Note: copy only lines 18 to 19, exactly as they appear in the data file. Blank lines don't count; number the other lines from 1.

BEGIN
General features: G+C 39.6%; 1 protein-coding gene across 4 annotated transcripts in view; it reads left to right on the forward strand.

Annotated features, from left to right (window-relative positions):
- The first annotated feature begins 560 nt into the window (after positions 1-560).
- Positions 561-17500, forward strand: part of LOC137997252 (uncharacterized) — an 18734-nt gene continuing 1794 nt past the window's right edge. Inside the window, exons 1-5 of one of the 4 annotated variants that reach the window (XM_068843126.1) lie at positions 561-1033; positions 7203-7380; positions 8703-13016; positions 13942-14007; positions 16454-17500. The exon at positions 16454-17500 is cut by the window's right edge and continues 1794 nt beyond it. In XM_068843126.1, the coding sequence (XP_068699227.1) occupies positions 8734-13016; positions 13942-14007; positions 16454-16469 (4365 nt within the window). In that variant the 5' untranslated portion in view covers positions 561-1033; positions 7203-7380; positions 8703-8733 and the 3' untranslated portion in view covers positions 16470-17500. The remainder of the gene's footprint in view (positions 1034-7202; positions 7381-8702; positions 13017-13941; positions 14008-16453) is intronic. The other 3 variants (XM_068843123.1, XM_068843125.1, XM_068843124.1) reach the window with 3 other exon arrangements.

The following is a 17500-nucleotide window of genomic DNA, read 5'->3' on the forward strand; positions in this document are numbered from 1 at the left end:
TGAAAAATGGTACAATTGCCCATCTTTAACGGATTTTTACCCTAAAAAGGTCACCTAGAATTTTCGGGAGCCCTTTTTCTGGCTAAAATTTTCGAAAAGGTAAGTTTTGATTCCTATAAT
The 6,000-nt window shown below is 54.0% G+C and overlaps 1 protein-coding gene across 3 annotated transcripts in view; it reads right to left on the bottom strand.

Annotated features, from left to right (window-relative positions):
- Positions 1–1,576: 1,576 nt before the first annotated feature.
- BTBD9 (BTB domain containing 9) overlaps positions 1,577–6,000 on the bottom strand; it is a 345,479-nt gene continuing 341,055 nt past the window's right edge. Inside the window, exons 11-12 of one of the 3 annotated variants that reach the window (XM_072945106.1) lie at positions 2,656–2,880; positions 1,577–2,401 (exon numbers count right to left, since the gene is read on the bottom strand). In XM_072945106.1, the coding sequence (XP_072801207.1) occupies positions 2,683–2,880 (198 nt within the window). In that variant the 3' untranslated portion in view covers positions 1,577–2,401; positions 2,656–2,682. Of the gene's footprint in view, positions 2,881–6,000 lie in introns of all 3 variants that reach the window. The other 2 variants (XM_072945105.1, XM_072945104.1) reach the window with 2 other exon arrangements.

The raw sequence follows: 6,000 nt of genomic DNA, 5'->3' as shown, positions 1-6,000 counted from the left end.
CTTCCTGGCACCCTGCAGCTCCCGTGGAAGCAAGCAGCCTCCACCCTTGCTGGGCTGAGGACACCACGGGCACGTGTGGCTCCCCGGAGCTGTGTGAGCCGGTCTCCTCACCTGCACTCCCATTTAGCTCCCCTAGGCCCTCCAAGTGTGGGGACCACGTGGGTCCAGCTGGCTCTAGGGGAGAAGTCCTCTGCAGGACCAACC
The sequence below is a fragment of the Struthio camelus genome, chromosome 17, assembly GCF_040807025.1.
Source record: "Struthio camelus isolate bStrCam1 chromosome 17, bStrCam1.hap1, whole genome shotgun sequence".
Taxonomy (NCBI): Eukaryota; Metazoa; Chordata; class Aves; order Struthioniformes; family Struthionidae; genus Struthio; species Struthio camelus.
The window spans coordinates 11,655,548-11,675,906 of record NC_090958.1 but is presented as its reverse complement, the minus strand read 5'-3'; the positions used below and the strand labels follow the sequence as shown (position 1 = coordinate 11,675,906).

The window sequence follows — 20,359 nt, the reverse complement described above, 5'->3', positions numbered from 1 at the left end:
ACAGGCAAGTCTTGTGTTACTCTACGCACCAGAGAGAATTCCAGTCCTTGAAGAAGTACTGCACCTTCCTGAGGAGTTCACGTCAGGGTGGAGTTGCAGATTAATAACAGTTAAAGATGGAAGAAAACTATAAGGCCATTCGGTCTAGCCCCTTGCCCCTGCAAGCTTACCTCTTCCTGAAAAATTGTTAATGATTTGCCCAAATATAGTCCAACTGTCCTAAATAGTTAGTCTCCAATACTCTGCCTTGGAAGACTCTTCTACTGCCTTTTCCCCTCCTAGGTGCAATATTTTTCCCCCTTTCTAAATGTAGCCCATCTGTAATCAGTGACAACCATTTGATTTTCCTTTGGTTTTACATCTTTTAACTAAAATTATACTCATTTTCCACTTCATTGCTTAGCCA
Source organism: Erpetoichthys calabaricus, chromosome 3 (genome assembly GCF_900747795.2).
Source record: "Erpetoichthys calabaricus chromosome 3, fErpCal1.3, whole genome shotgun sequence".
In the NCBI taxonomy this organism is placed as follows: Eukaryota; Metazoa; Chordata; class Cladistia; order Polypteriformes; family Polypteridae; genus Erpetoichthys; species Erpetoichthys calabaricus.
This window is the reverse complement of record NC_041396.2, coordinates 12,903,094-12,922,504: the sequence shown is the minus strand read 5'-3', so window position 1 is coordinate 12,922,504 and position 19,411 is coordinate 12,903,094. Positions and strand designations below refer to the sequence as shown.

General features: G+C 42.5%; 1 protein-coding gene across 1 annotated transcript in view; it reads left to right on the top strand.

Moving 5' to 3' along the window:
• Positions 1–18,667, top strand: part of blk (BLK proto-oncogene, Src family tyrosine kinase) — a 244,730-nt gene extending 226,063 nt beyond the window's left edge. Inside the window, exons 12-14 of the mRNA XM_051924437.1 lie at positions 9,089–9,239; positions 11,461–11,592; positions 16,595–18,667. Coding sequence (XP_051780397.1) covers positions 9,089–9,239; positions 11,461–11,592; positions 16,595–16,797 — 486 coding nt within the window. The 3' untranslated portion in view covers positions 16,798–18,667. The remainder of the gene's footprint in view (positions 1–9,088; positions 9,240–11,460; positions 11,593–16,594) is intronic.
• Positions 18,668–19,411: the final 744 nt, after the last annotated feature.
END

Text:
ACAGGCAAGTCTTGTGTTACTCTACGCACCAGAGAGAATTCCAGTCCTTGAAGAAGTACTGCACCTTCCTGAGGAGTTCACGTCAGGGTGGAGTTGCAGATTAATAACAGTTAAAGATGGAAGAAAACTATAAGGCCATTCGGTCTAGCCCCTTGCCCCTGCAAGCTTACCTCTTCCTGAAAAATTGTTAATGATTTGCCCAAATATAGTCCAACTGTCCTAAATAGTTAGTCTCCAATACTCTGCCTTGGAAGACTCTTCTACTGCCTTTTCCCCTCCTAGGTGCAATATTTTTCCCCCTTTCTAAATGTAGCCCATCTGTAATCAGTGACAACCATTTGATTTTCCTTTGGTTTTACATCTTTTAACTAAAATTATACTCATTTTCCACTTCATTGCTTAGCCA
Source organism: Erpetoichthys calabaricus, chromosome 3 (genome assembly GCF_900747795.2).